Int J Sci Study International Journal of Scientific Study 2321-6379 2395-1893 Smile Nation - Lets Smile Together India IJPPHS-2-13 10.17354/ijpphs/2016/48 Original Article Gingival Crevicular Blood: Assessment of Blood Glucose Levels among Diabetic Patients Satyanarayan Ashok 1 Arun M 2 Kumar Aparna S 3 Jayanti Ipsita 4 Divakaran Minu 5 Sakri Mohan R 6 Professor, Department of Periodontics, S.B. Patil Dental College, Bidar, Karnataka, India Senior Lecturer, Department of Prosthodontics, Ramakrishna Dental College and Hospital, Coimbatore, Tamil Nadu, India Senior Lecturer, Department of Prosthodontics, RVS Dental College, Coimbatore, Tamil Nadu, India Senior Lecturer, Department of Periodontics and Oral Implantology, Kalinga Institute of Dental Sciences, KIIT University, Bhubaneswar, Odisha, India Senior Lecturer, Department of Oral Pathology and Microbiology, Annoor Dental College, Muvattupuzha, Kerala, India Associate Professor, Department of Conservative Dentistry, KIMS Dental College, Amalapuram, Andhra Pradesh, India CORRESPONDing AUTHOR: Dr. Ashok Satyanarayan, Department of Periodontics, S.B. Patil Dental College, Bidar, Karnataka, India. E-mail: Sugalmdp@gmail.com Jan–Feb 2017 12 2016 2 5 13 15 092016 102016 112016 Copyright: © International Journal of Preventive and Public Health Sciences 2017

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Background:

Diabetes mellitus is a massive, growing, and silent epidemic that has the potential to cripple health services in all parts of the world. Screening of diabetes at time of periodontal examination provides an additional venue to diagnose and reduce the diabetic burden of the society.

Aim:

The aim of this study was to assess the blood glucose levels among diabetic patients using different techniques.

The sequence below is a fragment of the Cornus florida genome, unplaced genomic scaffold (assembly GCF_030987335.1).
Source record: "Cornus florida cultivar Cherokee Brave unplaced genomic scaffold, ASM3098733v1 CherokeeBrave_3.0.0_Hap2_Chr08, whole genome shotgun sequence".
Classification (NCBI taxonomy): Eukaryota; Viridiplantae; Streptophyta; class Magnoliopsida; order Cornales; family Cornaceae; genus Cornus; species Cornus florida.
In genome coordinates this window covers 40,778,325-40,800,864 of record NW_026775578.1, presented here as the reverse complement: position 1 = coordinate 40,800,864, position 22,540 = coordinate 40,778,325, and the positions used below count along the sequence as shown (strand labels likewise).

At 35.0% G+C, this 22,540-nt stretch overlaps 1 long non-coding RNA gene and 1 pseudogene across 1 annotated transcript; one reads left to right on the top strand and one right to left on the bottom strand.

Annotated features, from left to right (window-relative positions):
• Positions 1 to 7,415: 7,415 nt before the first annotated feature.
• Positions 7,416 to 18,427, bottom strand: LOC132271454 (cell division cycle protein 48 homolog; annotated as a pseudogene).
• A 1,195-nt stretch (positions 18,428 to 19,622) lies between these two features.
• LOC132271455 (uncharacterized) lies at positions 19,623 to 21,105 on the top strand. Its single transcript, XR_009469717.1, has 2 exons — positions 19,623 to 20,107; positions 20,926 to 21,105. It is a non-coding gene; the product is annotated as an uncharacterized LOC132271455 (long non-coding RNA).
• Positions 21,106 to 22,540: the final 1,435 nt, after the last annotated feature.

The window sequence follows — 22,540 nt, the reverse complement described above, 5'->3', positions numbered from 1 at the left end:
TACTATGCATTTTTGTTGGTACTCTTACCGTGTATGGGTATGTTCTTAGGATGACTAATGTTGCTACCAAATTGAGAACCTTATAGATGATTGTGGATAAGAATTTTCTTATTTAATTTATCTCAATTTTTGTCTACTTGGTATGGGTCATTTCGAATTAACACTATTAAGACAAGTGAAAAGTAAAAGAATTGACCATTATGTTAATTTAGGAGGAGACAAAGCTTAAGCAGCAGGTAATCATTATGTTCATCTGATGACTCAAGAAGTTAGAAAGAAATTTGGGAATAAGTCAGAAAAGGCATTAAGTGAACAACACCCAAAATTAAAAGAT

Materials and Methods:

A total of 60 diabetics patients were divided into two groups of 30 each, Group A-Capillary finger prick blood glucose, Group B-gingival crevicular blood (GCB) glucose. The gingiva around the upper anterior teeth was chosen for the GCB sample as they offer ideal access. Immediately after measuring GCB glucose levels, capillary finger stick blood glucose was assessed using the same glucose self-monitoring device. Then, the individuals were instructed to take 75 g of glucose and after 2 h blood samples from 2 sites were collected similarly.

Results:

About 38.46 ± 14.22 was the mean age of males and 40.10 ± 6.87 was the mean age of females. Moreover, there was no statistically significant difference between the genders. There was no statistically significant difference between fasting and postprandial capillary finger prick blood glucose and GCB glucose levels. However, there was a highly significant correlation.

Conclusion:

This study concluded that blood obtained during routine periodontal probing can be used for estimation of blood glucose levels.

Blood glucose level Diabetes mellitus Finger prick blood Gingival crevicular blood
INTRODUCTION

Diabetes mellitus is one of the most common chronic diseases that affects mankind and is associated with considerable morbidity and mortality. Diabetes mellitus affects >120 million people worldwide, and it is estimated that it will affect 220 million by the year 2020.1

Diabetes mellitus is a massive, growing, and silent epidemic that has the potential to cripple health services in all parts of the world. Diabetes mellitus is a group of chronic diseases characterized by insulin deficiency, cellular resistance to insulin action, or both, resulting in hyperglycemia and other related metabolic disturbances. The disease is associated with serious complications of the eyes, kidneys, heart and blood vessels, and other organ systems, which may markedly impair quality of life and shorten the patient’s lifespan. Many people are affected by diabetes worldwide and the number is climbing steeply.2